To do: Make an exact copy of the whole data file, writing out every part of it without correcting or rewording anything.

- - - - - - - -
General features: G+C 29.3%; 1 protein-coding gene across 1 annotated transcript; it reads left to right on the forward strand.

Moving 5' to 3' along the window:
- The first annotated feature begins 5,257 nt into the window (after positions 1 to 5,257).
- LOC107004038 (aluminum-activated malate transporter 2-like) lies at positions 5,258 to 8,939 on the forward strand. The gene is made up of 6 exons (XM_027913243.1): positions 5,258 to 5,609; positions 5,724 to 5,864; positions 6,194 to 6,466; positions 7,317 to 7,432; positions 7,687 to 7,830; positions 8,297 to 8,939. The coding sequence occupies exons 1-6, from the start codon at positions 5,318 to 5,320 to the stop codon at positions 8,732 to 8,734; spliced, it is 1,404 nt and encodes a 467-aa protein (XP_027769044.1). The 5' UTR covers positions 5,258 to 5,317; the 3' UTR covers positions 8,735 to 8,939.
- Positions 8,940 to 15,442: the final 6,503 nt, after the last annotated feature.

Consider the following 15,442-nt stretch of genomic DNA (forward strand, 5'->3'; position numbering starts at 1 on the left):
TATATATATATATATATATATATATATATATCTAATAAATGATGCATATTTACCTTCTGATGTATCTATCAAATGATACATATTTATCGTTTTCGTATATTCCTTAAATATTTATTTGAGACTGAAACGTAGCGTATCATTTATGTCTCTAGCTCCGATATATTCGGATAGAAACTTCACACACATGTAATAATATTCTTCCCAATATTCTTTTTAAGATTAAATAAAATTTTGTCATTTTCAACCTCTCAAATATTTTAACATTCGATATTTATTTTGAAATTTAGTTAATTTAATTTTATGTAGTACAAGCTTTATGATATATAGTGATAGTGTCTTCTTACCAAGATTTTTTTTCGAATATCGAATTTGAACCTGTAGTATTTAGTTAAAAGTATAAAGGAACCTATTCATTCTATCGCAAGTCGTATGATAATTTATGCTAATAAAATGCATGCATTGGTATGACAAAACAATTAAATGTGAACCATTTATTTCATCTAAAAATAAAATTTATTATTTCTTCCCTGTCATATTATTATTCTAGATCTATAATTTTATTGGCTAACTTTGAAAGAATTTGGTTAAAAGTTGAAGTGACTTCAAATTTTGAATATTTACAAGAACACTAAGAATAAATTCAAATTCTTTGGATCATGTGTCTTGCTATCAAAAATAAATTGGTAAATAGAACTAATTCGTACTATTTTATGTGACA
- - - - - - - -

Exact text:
General features: G+C 29.3%; 1 protein-coding gene across 1 annotated transcript; it reads left to right on the forward strand.

Moving 5' to 3' along the window:
- The first annotated feature begins 5,257 nt into the window (after positions 1 to 5,257).
- LOC107004038 (aluminum-activated malate transporter 2-like) lies at positions 5,258 to 8,939 on the forward strand. The gene is made up of 6 exons (XM_027913243.1): positions 5,258 to 5,609; positions 5,724 to 5,864; positions 6,194 to 6,466; positions 7,317 to 7,432; positions 7,687 to 7,830; positions 8,297 to 8,939. The coding sequence occupies exons 1-6, from the start codon at positions 5,318 to 5,320 to the stop codon at positions 8,732 to 8,734; spliced, it is 1,404 nt and encodes a 467-aa protein (XP_027769044.1). The 5' UTR covers positions 5,258 to 5,317; the 3' UTR covers positions 8,735 to 8,939.
- Positions 8,940 to 15,442: the final 6,503 nt, after the last annotated feature.

Consider the following 15,442-nt stretch of genomic DNA (forward strand, 5'->3'; position numbering starts at 1 on the left):
TATATATATATATATATATATATATATATATCTAATAAATGATGCATATTTACCTTCTGATGTATCTATCAAATGATACATATTTATCGTTTTCGTATATTCCTTAAATATTTATTTGAGACTGAAACGTAGCGTATCATTTATGTCTCTAGCTCCGATATATTCGGATAGAAACTTCACACACATGTAATAATATTCTTCCCAATATTCTTTTTAAGATTAAATAAAATTTTGTCATTTTCAACCTCTCAAATATTTTAACATTCGATATTTATTTTGAAATTTAGTTAATTTAATTTTATGTAGTACAAGCTTTATGATATATAGTGATAGTGTCTTCTTACCAAGATTTTTTTTCGAATATCGAATTTGAACCTGTAGTATTTAGTTAAAAGTATAAAGGAACCTATTCATTCTATCGCAAGTCGTATGATAATTTATGCTAATAAAATGCATGCATTGGTATGACAAAACAATTAAATGTGAACCATTTATTTCATCTAAAAATAAAATTTATTATTTCTTCCCTGTCATATTATTATTCTAGATCTATAATTTTATTGGCTAACTTTGAAAGAATTTGGTTAAAAGTTGAAGTGACTTCAAATTTTGAATATTTACAAGAACACTAAGAATAAATTCAAATTCTTTGGATCATGTGTCTTGCTATCAAAAATAAATTGGTAAATAGAACTAATTCGTACTATTTTATGTGACA